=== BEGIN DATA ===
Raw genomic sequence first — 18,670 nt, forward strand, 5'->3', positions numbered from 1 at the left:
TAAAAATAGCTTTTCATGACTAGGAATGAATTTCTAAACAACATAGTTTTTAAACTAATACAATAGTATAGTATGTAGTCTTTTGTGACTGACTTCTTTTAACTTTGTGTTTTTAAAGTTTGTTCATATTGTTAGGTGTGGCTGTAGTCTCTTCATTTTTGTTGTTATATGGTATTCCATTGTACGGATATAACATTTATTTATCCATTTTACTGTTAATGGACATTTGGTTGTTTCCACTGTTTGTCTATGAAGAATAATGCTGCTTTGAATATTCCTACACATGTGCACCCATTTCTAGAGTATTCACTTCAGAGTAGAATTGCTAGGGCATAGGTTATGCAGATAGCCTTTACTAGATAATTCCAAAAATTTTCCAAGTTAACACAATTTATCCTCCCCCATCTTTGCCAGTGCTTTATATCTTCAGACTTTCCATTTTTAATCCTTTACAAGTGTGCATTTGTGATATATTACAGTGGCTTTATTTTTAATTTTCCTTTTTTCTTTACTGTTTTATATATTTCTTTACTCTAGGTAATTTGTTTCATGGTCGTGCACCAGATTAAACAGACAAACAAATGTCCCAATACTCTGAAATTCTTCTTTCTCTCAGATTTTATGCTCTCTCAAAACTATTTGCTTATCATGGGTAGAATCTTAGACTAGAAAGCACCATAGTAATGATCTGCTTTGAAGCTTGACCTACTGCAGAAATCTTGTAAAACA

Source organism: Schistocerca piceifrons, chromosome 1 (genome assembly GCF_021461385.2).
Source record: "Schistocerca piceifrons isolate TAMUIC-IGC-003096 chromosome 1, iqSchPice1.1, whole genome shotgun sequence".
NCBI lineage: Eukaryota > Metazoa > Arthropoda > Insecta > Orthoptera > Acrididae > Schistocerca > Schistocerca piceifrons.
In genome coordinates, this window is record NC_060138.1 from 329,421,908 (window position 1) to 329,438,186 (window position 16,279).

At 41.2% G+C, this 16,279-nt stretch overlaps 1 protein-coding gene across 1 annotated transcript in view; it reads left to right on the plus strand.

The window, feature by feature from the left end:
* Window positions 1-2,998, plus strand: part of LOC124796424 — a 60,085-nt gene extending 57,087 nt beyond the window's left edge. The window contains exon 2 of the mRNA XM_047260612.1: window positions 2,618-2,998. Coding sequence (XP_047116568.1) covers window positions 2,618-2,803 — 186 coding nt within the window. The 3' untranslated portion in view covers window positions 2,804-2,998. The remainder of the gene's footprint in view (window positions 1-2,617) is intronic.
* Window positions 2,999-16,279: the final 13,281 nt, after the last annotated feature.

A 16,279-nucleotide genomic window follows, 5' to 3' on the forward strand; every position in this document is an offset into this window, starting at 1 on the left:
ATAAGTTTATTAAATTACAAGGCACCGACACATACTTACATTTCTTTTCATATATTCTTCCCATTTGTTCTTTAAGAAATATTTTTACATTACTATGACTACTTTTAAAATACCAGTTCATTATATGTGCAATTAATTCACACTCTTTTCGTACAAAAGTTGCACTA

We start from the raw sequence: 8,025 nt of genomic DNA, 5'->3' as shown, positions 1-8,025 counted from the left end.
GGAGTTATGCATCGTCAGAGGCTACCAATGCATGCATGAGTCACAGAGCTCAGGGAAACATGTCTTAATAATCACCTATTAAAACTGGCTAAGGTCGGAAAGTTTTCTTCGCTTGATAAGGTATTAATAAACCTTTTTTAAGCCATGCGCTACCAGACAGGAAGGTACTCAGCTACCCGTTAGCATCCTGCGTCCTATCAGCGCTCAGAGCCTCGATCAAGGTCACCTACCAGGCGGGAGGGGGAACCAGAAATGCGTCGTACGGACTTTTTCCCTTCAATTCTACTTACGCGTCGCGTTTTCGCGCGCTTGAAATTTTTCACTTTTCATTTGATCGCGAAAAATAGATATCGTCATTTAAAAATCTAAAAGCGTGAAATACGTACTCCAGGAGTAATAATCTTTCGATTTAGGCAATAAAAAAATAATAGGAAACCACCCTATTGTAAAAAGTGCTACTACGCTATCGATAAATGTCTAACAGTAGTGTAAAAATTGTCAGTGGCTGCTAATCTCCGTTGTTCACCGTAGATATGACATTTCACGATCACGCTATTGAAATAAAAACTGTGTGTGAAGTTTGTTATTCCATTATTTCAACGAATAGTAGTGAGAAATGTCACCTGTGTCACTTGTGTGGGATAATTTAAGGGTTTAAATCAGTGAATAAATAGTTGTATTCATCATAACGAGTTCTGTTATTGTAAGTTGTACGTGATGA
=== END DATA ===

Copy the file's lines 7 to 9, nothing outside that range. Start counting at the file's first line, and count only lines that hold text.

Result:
At 41.2% G+C, this 16,279-nt stretch overlaps 1 protein-coding gene across 1 annotated transcript in view; it reads left to right on the plus strand.

The window, feature by feature from the left end:
* Window positions 1-2,998, plus strand: part of LOC124796424 — a 60,085-nt gene extending 57,087 nt beyond the window's left edge. The window contains exon 2 of the mRNA XM_047260612.1: window positions 2,618-2,998. Coding sequence (XP_047116568.1) covers window positions 2,618-2,803 — 186 coding nt within the window. The 3' untranslated portion in view covers window positions 2,804-2,998. The remainder of the gene's footprint in view (window positions 1-2,617) is intronic.